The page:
1908: Shareholders look to sell Madison Square Garden
Everyone has limits, and the owners of the Madison Square Garden Company drew the line at “twenty years pro bono publico, without one cent of return,” as their president, Frank Sturgis, told the New York Times 110 years ago this month. Sturgis was referring to the second incarnation of the Garden at East 26st Street and Madison Avenue, designed by famed architect Stanford White, which opened in 1890. Containing one of the largest venue spaces in the world at the time, as well as a 32-story tower modeled after a Spanish cathedral’s bell tower, the Garden hosted sporting and cultural events but failed to generate a profit. Sturgis said his company was unable to secure enough clients to keep the arena operating year-round. But the sale wasn’t easy. As the owners looked for a buyer, they borrowed $2.3 million from New York Life Insurance Company in 1912, and the mortgage holder filed for foreclosure in 1916. Madison Square Garden Company declared bankruptcy a few months later, and the insurer bought the Garden in a foreclosure auction for $2 million. The Garden closed in 1925, and the New York Life Building opened in 1928.
1944: Renowned architect banned from city work
Respected architect Ely Jacques Kahn received notice that he was no longer “eligible” or deemed “qualified” enough to do work for the city, the New York Times reported 74 years ago this month. The decision was made by Mayor Fiorello La Guardia as his office revised its standards for selecting architects and other real estate consultants for municipal projects. The news came as a shock for the award-winning architect and his supporters. Kahn had worked as chief architect for Brooklyn’s Fort Greene Houses, was a fellow of the American Institute of Architects and had led prestigious organizations, including the Municipal Art Society. His removal from the list of suitable architects was seen by many in real estate as an example of the mayor “attempting to coerce testimony” in suits brought against the city by New York landlords. REBNY president Russell Cruickshank was removed from the city’s list of qualified appraisers. Housing officials reportedly told Cruickshank that “due to a policy recently inaugurated, we are not hiring as experts any firms whose representatives have testified against the city.”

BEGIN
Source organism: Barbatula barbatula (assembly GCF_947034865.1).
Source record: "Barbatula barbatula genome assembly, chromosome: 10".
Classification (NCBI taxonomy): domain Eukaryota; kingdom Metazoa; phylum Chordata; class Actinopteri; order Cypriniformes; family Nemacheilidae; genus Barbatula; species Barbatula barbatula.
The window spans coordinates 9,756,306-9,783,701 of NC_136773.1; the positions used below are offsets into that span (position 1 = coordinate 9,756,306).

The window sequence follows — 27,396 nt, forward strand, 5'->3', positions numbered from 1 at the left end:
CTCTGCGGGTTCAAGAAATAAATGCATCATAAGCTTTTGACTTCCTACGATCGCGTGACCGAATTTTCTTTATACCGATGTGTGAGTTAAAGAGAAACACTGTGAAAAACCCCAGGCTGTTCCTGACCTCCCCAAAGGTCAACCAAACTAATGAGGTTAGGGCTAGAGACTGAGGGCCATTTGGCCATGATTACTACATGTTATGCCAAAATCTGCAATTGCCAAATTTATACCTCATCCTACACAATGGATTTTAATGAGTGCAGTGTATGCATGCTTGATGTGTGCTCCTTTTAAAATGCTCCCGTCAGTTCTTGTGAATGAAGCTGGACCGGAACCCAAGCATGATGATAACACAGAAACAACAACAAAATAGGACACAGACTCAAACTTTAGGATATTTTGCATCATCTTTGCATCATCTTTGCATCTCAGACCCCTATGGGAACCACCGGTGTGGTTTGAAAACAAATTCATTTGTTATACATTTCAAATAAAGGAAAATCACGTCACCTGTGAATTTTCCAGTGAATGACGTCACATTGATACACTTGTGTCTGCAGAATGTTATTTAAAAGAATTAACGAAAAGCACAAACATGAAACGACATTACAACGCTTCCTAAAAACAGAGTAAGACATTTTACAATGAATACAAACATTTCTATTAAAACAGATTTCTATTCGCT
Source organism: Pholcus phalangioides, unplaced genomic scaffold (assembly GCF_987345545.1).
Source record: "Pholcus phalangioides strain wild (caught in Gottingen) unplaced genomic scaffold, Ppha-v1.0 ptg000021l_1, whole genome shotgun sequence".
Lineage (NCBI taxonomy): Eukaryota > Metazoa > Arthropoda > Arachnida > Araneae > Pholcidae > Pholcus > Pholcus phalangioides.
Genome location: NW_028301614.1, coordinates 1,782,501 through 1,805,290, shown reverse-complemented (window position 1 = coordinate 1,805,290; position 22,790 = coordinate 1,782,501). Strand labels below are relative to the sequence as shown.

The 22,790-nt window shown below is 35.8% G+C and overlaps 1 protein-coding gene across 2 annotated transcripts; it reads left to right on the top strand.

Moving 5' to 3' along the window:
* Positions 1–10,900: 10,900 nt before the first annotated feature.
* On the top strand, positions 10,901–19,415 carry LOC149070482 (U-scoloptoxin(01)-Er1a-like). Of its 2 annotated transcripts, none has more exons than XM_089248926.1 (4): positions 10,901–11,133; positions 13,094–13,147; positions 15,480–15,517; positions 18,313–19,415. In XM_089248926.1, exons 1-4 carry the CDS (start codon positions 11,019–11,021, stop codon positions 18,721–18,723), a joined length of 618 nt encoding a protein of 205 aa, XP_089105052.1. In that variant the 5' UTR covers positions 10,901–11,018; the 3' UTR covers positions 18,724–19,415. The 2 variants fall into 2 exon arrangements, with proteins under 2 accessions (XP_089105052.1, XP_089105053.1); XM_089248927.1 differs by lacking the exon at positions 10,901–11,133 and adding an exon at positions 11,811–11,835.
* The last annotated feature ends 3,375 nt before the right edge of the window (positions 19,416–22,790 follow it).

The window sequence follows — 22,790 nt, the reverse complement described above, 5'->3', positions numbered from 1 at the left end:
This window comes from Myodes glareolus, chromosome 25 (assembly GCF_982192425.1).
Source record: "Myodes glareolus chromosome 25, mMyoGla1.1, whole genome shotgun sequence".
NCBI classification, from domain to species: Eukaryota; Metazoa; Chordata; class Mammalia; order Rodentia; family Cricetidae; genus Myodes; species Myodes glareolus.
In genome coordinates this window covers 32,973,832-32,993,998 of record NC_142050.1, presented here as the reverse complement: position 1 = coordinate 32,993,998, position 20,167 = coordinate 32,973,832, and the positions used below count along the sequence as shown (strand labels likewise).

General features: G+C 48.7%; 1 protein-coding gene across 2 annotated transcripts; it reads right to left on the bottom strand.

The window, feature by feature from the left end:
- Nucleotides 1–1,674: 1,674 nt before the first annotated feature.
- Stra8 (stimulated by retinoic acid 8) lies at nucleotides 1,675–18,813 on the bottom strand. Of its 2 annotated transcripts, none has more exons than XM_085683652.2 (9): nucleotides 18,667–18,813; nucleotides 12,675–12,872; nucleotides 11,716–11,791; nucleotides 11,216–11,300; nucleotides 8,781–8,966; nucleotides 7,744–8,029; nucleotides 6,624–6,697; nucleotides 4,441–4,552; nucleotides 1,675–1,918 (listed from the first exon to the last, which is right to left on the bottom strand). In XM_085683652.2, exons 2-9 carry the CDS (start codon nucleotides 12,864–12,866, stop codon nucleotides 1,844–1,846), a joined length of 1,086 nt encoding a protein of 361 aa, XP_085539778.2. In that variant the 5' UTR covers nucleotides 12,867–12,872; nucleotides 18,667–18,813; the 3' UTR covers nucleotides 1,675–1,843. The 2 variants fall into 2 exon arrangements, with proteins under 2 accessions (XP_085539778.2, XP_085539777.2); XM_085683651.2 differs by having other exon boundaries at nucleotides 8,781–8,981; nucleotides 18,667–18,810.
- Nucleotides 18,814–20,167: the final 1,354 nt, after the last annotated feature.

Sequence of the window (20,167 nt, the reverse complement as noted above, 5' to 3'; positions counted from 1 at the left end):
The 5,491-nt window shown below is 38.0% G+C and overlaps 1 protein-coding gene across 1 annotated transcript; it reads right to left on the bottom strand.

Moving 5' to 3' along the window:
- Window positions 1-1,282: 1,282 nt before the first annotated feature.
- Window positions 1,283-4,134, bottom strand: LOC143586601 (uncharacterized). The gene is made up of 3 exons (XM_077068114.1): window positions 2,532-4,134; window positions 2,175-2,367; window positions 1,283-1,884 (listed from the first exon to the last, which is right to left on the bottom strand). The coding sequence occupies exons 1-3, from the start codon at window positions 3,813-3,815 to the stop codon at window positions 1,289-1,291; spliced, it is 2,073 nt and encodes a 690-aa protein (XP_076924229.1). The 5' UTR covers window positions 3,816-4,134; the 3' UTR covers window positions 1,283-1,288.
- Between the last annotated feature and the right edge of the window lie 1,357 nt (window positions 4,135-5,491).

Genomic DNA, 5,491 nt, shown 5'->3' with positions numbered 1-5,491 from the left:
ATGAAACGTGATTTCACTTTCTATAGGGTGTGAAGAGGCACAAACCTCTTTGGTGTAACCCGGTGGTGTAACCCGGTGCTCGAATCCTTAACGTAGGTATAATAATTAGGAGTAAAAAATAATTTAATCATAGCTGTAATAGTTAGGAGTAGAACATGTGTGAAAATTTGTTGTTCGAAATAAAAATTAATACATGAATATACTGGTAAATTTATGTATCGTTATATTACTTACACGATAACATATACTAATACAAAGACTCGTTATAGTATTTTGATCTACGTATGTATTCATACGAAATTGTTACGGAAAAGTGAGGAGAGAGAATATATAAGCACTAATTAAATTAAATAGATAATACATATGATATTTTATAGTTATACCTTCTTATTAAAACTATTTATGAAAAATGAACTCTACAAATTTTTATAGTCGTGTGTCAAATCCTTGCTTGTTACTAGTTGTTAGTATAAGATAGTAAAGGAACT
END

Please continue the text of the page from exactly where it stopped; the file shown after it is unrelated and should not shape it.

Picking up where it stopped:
1956: Plans filed for tallest building in a generation fall short
Developers Peter Ruffin and John Galbreath revealed plans for a 60-story office skyscraper at 1290 Avenue of the Americas 62 years ago this month, according to the New York Times. Once completed, it would be the tallest structure built in New York City since the 65-story RCA Building was erected in 1933, the Times reported. The Galbreath-Ruffin Corporation leased the block-long site from Equitable Life Insurance, which was reportedly looking to build a new headquarters across the street. Ruffin and Galbreath were fresh off the completion of another milestone: The 42-story Socony-Mobil Building near Grand Central Terminal was the tallest commercial tower built in New York since World War II. The developers’ plans for the Avenue of the Americas property showed the 100,000-square-foot building would rise 775 feet and cost at least $50 million. But the tower that was eventually constructed in the early 1960s rose only 43 stories, making it the seventh tallest building in the city. Vornado Realty Trust took a controlling 70 percent stake in the tower in 2007 after acquiring several companies from a group of Hong Kong investors for $1.8 billion; the Trump Organization owns a 30 percent stake.